The Varsity Show is one of the oldest traditions at Columbia University and its oldest performing arts presentation. Founded in 1894 as a fundraiser for the university's fledgling athletic teams, the Varsity Show now draws together the entire Columbia undergraduate community for a series of sold-out performances every April. Dedicated to producing a unique full-length spectacle that skewers and satirizes many dubious aspects of life at Columbia, the Varsity Show is written and inspired by an extensive team of cast, producers and production personnel.
The long list of alumni who have written, performed, directed, worked backstage, or otherwise been associated with the show includes such distinguished names as:
- Architect Kenneth MacKenzie Murchison, School of Architecture Class of 1894;
- Author and humorist Guy Wetmore Carryl, Class of 1895;
- William C. DeMille, 1900, president of the Academy of Motion Picture Arts and Sciences;
- John Erskine, 1900, pioneer of the Great Books program;
- Edgar Allan Woolf, 1901, co-screenwriter of The Wizard of Oz;
- Arthur Garfield Hays, 1902, who represented the American Civil Liberties Union at the Monkey Trial of John Scopes;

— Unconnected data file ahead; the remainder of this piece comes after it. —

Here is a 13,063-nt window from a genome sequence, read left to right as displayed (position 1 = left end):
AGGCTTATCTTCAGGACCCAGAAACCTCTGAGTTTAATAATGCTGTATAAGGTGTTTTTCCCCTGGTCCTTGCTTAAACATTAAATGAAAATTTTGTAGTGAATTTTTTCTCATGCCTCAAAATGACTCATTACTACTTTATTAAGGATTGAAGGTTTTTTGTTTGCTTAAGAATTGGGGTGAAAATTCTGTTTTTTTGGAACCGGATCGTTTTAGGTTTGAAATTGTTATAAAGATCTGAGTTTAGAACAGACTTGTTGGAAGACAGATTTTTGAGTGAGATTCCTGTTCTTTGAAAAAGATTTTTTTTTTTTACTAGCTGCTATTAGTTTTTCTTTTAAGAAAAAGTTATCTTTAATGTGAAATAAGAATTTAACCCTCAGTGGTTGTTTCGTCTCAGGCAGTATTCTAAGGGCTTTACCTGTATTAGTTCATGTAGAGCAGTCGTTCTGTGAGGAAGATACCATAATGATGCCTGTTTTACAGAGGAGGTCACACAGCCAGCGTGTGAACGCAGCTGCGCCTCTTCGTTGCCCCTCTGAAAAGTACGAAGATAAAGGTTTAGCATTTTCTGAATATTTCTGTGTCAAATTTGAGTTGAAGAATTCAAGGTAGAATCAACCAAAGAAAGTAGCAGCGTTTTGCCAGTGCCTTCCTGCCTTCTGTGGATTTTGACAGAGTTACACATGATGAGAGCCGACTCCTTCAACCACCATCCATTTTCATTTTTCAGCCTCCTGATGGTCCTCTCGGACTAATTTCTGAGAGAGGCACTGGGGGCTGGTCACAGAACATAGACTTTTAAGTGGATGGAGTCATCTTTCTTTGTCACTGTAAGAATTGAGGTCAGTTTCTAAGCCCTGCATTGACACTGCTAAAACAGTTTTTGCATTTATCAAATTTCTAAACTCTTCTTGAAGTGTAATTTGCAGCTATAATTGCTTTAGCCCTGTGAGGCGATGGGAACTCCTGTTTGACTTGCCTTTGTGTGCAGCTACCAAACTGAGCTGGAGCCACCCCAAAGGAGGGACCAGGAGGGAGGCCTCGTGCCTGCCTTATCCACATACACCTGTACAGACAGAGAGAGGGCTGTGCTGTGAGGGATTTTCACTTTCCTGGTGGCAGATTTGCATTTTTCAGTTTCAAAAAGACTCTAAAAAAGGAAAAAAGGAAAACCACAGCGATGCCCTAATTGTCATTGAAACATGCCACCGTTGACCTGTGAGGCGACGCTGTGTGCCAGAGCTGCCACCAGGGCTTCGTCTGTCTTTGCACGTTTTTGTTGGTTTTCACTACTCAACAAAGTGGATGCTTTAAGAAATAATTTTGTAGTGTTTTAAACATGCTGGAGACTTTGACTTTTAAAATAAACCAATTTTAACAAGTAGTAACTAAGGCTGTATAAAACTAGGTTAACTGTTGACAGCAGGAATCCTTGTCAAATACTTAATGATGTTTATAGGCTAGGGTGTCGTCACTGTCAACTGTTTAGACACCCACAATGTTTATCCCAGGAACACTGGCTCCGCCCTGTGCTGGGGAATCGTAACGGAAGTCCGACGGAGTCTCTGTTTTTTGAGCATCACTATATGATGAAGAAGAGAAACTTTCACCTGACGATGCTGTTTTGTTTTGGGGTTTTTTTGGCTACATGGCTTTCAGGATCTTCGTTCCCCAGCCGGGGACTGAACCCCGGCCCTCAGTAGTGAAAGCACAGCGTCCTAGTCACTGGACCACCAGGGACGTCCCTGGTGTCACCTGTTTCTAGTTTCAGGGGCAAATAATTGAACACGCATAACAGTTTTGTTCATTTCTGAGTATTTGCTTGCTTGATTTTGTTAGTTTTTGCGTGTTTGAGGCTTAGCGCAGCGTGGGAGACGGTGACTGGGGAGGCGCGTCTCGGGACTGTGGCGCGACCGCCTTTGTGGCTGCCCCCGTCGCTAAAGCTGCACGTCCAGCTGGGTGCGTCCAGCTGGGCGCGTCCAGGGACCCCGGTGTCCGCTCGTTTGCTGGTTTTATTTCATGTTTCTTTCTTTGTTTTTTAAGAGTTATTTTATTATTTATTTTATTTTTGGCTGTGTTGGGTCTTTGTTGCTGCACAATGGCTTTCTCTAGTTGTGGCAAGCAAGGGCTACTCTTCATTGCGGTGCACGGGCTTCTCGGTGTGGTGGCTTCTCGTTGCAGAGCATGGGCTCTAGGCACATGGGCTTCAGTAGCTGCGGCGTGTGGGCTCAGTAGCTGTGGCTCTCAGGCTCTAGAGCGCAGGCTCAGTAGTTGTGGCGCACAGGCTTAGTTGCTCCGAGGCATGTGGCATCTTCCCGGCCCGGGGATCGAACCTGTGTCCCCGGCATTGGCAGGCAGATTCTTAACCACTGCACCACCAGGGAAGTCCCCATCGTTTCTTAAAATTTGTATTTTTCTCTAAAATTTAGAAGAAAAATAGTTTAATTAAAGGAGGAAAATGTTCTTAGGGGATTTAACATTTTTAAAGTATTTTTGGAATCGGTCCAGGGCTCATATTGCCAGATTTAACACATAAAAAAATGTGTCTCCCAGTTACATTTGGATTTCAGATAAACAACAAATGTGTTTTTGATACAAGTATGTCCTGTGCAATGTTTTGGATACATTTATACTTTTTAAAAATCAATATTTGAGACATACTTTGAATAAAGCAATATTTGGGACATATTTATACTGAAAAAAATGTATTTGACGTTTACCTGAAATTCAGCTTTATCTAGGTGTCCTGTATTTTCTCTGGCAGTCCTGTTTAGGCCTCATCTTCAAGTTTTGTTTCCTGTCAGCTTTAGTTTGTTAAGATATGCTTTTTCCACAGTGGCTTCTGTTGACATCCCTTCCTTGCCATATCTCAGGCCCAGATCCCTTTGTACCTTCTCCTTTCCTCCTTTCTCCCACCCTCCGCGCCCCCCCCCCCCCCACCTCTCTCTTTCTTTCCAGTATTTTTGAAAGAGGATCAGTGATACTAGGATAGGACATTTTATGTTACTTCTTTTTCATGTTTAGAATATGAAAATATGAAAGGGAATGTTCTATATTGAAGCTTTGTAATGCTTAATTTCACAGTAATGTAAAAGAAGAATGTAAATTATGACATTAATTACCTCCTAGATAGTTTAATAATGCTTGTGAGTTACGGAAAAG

- Ralph Morgan, 1904, the first president of the Screen Actors Guild;
- Roy Webb, 1910, composer for scores of films, including Abe Lincoln in Illinois, Notorious, and Marty;
- Dixon Ryan Fox, 1911, president of Union College;
- Legendary lyricist Oscar Hammerstein II, 1916;
- Howard Dietz, 1917, lyricist for Dancing in the Dark and head of publicity for MGM, who created its famed Leo the Lion trademark;
- Herman Mankiewicz, 1917, who with Orson Welles wrote Citizen Kane;
- Lorenz Hart, 1918, lyricist of My Funny Valentine, Bewitched, Bothered and Bewildered and many other Broadway standards;
- Humorist Corey Ford, 1923, who named Eustace Tilley, the mascot of The New Yorker magazine
- Legendary songwriter Richard Rodgers, 1923;
- Cultural historian Jacques Barzun, 1927;
- Albert Maltz, 1930, one of the Hollywood Ten and screenwriter for Destination Tokyo;
- William Ludwig, 1932, screenwriter for The Great Caruso and Oscar co-winner for Interrupted Melody;
- Herman Wouk, 1934, Pulitzer Prize-winning author of The Caine Mutiny and Marjorie Morningstar;
- Martin Manulis, 1935, television producer and creator of Playhouse 90;
- John La Touche, 1937, lyricist for Cabin in the Sky and The Golden Apple;
- Minimalist poet Robert Lax, 1938;
- Chicago bears quarterback Sid Luckman, 1939;
- Oscar-winning screenwriter I.A.L. Diamond, 1941, Billy Wilder's co-author on The Apartment and The Fortune Cookie;
- Holocaust author Gerald Green, 1942;